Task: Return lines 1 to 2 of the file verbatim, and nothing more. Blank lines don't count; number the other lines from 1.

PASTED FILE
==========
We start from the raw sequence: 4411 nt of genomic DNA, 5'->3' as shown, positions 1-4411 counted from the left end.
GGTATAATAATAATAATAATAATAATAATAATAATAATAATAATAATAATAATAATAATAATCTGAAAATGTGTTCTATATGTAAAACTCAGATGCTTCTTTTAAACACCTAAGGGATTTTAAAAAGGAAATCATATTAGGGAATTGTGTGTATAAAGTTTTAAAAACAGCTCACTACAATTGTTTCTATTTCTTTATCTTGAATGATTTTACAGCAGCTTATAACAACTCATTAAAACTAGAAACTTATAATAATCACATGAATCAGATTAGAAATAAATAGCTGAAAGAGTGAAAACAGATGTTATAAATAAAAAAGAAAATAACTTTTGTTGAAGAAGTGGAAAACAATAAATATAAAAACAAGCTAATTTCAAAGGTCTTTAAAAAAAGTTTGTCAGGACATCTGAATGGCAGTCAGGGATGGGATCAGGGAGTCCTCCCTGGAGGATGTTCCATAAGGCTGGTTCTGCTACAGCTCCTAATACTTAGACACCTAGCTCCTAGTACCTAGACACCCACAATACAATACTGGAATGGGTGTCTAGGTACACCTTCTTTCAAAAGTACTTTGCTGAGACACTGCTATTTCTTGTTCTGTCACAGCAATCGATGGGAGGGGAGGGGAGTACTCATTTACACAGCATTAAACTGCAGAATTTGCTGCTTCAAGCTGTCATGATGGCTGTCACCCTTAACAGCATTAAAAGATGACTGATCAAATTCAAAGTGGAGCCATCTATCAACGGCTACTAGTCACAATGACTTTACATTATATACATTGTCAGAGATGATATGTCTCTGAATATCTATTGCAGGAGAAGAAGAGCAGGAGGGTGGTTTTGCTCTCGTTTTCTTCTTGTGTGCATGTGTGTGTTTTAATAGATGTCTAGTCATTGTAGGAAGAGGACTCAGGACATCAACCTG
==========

We start from the raw sequence: 4411 nt of genomic DNA, 5'->3' as shown, positions 1-4411 counted from the left end.
GGTATAATAATAATAATAATAATAATAATAATAATAATAATAATAATAATAATAATAATAATCTGAAAATGTGTTCTATATGTAAAACTCAGATGCTTCTTTTAAACACCTAAGGGATTTTAAAAAGGAAATCATATTAGGGAATTGTGTGTATAAAGTTTTAAAAACAGCTCACTACAATTGTTTCTATTTCTTTATCTTGAATGATTTTACAGCAGCTTATAACAACTCATTAAAACTAGAAACTTATAATAATCACATGAATCAGATTAGAAATAAATAGCTGAAAGAGTGAAAACAGATGTTATAAATAAAAAAGAAAATAACTTTTGTTGAAGAAGTGGAAAACAATAAATATAAAAACAAGCTAATTTCAAAGGTCTTTAAAAAAAGTTTGTCAGGACATCTGAATGGCAGTCAGGGATGGGATCAGGGAGTCCTCCCTGGAGGATGTTCCATAAGGCTGGTTCTGCTACAGCTCCTAATACTTAGACACCTAGCTCCTAGTACCTAGACACCCACAATACAATACTGGAATGGGTGTCTAGGTACACCTTCTTTCAAAAGTACTTTGCTGAGACACTGCTATTTCTTGTTCTGTCACAGCAATCGATGGGAGGGGAGGGGAGTACTCATTTACACAGCATTAAACTGCAGAATTTGCTGCTTCAAGCTGTCATGATGGCTGTCACCCTTAACAGCATTAAAAGATGACTGATCAAATTCAAAGTGGAGCCATCTATCAACGGCTACTAGTCACAATGACTTTACATTATATACATTGTCAGAGATGATATGTCTCTGAATATCTATTGCAGGAGAAGAAGAGCAGGAGGGTGGTTTTGCTCTCGTTTTCTTCTTGTGTGCATGTGTGTGTTTTAATAGATGTCTAGTCATTGTAGGAAGAGGACTCAGGACATCAACCTG